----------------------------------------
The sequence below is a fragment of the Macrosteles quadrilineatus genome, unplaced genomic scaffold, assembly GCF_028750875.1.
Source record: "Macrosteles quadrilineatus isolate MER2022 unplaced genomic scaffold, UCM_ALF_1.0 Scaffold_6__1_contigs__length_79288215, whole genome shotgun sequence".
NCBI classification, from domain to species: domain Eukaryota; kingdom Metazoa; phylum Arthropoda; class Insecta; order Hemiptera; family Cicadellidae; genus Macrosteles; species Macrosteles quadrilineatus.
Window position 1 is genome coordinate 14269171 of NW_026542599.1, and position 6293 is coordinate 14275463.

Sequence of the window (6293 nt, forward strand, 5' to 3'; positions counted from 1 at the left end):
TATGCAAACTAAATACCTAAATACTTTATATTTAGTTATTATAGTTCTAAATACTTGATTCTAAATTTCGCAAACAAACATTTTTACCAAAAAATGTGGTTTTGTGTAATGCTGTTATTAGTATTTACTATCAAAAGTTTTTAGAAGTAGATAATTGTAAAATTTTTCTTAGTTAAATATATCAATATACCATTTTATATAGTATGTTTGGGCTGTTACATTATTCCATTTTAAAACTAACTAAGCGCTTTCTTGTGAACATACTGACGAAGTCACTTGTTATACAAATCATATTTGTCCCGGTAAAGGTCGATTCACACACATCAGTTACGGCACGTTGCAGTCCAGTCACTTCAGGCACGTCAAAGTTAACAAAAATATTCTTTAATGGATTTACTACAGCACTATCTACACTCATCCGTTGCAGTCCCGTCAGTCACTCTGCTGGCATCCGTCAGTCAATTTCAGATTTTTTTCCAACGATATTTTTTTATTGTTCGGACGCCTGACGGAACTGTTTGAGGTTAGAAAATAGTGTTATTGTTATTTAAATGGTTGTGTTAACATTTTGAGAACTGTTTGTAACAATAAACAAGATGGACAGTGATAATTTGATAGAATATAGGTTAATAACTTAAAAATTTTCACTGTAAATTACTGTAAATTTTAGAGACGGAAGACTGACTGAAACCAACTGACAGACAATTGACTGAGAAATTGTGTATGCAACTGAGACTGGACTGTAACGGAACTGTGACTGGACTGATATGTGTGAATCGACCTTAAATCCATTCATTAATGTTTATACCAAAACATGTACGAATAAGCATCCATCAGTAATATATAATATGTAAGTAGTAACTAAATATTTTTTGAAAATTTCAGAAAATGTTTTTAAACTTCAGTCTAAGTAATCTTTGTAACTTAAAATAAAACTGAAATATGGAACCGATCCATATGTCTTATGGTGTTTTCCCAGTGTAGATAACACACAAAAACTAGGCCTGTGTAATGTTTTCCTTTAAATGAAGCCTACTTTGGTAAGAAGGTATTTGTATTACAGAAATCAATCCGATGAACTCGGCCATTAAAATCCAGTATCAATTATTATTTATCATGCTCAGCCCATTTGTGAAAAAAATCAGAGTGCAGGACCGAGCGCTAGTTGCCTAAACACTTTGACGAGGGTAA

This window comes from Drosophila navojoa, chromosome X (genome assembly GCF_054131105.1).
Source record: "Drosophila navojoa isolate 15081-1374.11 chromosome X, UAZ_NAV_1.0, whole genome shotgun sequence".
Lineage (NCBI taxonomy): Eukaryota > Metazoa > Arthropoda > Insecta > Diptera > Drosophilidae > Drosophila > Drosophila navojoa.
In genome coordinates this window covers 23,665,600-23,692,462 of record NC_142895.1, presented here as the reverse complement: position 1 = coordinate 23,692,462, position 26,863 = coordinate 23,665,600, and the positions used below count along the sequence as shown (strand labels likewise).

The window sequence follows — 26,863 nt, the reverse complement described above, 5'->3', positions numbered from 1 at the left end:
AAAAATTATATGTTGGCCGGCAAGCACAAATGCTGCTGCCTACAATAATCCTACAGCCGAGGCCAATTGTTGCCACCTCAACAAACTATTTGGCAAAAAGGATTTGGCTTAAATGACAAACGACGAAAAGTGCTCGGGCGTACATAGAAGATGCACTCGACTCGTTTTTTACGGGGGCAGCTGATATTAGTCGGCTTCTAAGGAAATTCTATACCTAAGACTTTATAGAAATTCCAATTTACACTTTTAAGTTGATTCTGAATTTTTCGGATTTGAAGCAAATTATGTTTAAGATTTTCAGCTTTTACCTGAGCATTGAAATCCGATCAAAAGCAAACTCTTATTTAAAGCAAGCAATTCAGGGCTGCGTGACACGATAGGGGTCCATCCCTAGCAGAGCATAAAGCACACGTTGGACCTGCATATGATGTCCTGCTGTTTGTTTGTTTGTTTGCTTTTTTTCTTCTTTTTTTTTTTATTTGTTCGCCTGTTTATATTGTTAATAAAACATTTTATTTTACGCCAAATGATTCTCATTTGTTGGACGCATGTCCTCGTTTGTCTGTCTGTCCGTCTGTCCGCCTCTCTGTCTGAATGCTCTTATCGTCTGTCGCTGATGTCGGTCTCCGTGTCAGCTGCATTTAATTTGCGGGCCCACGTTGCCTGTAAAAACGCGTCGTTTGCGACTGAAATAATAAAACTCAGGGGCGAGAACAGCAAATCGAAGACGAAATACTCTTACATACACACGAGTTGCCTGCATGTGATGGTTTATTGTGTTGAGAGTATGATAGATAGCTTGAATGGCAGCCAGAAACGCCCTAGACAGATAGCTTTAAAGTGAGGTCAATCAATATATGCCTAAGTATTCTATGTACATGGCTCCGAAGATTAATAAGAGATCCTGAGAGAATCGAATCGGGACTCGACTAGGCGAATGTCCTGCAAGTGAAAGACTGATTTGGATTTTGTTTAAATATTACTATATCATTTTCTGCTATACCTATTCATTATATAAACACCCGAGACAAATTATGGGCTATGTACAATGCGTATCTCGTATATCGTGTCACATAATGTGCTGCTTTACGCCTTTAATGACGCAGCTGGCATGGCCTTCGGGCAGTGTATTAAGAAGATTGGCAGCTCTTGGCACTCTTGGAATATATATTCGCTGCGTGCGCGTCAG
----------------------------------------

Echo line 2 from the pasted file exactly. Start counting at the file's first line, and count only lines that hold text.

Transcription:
Source record: "Macrosteles quadrilineatus isolate MER2022 unplaced genomic scaffold, UCM_ALF_1.0 Scaffold_6__1_contigs__length_79288215, whole genome shotgun sequence".